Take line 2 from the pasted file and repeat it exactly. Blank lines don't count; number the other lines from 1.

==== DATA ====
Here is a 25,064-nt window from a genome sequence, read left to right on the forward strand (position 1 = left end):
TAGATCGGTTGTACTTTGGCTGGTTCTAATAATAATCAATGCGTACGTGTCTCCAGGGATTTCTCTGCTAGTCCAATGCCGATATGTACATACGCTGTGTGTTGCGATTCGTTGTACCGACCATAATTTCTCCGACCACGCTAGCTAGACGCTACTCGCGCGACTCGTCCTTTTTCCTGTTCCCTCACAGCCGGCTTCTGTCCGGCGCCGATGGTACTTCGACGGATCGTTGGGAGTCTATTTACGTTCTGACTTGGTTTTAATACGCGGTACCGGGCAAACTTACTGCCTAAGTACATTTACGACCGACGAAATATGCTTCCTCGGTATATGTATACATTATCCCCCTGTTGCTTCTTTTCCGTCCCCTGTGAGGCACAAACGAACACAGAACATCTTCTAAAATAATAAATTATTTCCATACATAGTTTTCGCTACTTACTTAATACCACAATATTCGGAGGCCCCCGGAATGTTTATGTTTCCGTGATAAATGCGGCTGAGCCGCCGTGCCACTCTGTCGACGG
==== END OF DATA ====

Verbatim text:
TAGATCGGTTGTACTTTGGCTGGTTCTAATAATAATCAATGCGTACGTGTCTCCAGGGATTTCTCTGCTAGTCCAATGCCGATATGTACATACGCTGTGTGTTGCGATTCGTTGTACCGACCATAATTTCTCCGACCACGCTAGCTAGACGCTACTCGCGCGACTCGTCCTTTTTCCTGTTCCCTCACAGCCGGCTTCTGTCCGGCGCCGATGGTACTTCGACGGATCGTTGGGAGTCTATTTACGTTCTGACTTGGTTTTAATACGCGGTACCGGGCAAACTTACTGCCTAAGTACATTTACGACCGACGAAATATGCTTCCTCGGTATATGTATACATTATCCCCCTGTTGCTTCTTTTCCGTCCCCTGTGAGGCACAAACGAACACAGAACATCTTCTAAAATAATAAATTATTTCCATACATAGTTTTCGCTACTTACTTAATACCACAATATTCGGAGGCCCCCGGAATGTTTATGTTTCCGTGATAAATGCGGCTGAGCCGCCGTGCCACTCTGTCGACGG